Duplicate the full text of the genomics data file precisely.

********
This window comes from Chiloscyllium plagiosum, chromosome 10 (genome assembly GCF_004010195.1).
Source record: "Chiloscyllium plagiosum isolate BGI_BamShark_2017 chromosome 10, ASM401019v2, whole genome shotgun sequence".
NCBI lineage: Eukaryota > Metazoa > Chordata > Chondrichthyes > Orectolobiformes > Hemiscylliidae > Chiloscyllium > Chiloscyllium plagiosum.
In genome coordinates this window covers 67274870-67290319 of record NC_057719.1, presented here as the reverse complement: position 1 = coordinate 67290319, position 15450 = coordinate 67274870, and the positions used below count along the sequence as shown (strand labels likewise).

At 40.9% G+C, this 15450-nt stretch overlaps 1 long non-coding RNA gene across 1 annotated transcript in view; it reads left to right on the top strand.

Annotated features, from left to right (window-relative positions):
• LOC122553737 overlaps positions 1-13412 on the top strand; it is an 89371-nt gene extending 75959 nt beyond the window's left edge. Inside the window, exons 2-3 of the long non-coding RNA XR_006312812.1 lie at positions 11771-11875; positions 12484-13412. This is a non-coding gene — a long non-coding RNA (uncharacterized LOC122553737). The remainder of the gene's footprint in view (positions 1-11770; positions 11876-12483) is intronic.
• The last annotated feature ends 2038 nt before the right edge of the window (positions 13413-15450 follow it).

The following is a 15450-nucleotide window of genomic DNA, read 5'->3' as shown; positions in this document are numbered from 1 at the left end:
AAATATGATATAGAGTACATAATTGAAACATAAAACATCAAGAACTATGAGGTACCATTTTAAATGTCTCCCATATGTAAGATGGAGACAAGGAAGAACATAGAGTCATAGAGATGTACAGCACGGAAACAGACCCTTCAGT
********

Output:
This window comes from Chiloscyllium plagiosum, chromosome 10 (genome assembly GCF_004010195.1).
Source record: "Chiloscyllium plagiosum isolate BGI_BamShark_2017 chromosome 10, ASM401019v2, whole genome shotgun sequence".
NCBI lineage: Eukaryota > Metazoa > Chordata > Chondrichthyes > Orectolobiformes > Hemiscylliidae > Chiloscyllium > Chiloscyllium plagiosum.
In genome coordinates this window covers 67274870-67290319 of record NC_057719.1, presented here as the reverse complement: position 1 = coordinate 67290319, position 15450 = coordinate 67274870, and the positions used below count along the sequence as shown (strand labels likewise).

At 40.9% G+C, this 15450-nt stretch overlaps 1 long non-coding RNA gene across 1 annotated transcript in view; it reads left to right on the top strand.

Annotated features, from left to right (window-relative positions):
• LOC122553737 overlaps positions 1-13412 on the top strand; it is an 89371-nt gene extending 75959 nt beyond the window's left edge. Inside the window, exons 2-3 of the long non-coding RNA XR_006312812.1 lie at positions 11771-11875; positions 12484-13412. This is a non-coding gene — a long non-coding RNA (uncharacterized LOC122553737). The remainder of the gene's footprint in view (positions 1-11770; positions 11876-12483) is intronic.
• The last annotated feature ends 2038 nt before the right edge of the window (positions 13413-15450 follow it).

The following is a 15450-nucleotide window of genomic DNA, read 5'->3' as shown; positions in this document are numbered from 1 at the left end:
AAATATGATATAGAGTACATAATTGAAACATAAAACATCAAGAACTATGAGGTACCATTTTAAATGTCTCCCATATGTAAGATGGAGACAAGGAAGAACATAGAGTCATAGAGATGTACAGCACGGAAACAGACCCTTCAGT